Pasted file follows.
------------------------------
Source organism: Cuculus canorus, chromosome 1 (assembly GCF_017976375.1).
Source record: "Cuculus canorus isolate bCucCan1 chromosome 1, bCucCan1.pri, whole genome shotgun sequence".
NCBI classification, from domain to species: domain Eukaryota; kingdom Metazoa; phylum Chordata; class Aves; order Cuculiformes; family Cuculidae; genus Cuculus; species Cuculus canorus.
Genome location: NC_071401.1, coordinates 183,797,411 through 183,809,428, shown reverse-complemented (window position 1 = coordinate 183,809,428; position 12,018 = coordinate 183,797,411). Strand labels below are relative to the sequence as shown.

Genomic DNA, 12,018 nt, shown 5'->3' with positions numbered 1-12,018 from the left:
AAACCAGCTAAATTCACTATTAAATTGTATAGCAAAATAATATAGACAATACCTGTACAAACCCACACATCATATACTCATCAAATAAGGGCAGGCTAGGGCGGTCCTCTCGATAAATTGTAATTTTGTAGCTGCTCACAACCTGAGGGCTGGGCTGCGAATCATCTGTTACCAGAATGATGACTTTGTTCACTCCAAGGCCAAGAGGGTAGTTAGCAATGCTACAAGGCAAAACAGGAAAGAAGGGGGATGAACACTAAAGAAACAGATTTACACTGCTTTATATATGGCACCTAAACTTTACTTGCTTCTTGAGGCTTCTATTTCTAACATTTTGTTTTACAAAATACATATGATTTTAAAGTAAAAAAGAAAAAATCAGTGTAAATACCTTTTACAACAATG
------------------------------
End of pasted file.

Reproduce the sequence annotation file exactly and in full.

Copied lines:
Source organism: Cuculus canorus, chromosome 1 (assembly GCF_017976375.1).
Source record: "Cuculus canorus isolate bCucCan1 chromosome 1, bCucCan1.pri, whole genome shotgun sequence".
NCBI classification, from domain to species: domain Eukaryota; kingdom Metazoa; phylum Chordata; class Aves; order Cuculiformes; family Cuculidae; genus Cuculus; species Cuculus canorus.
Genome location: NC_071401.1, coordinates 183,797,411 through 183,809,428, shown reverse-complemented (window position 1 = coordinate 183,809,428; position 12,018 = coordinate 183,797,411). Strand labels below are relative to the sequence as shown.

Genomic DNA, 12,018 nt, shown 5'->3' with positions numbered 1-12,018 from the left:
AAACCAGCTAAATTCACTATTAAATTGTATAGCAAAATAATATAGACAATACCTGTACAAACCCACACATCATATACTCATCAAATAAGGGCAGGCTAGGGCGGTCCTCTCGATAAATTGTAATTTTGTAGCTGCTCACAACCTGAGGGCTGGGCTGCGAATCATCTGTTACCAGAATGATGACTTTGTTCACTCCAAGGCCAAGAGGGTAGTTAGCAATGCTACAAGGCAAAACAGGAAAGAAGGGGGATGAACACTAAAGAAACAGATTTACACTGCTTTATATATGGCACCTAAACTTTACTTGCTTCTTGAGGCTTCTATTTCTAACATTTTGTTTTACAAAATACATATGATTTTAAAGTAAAAAAGAAAAAATCAGTGTAAATACCTTTTACAACAATG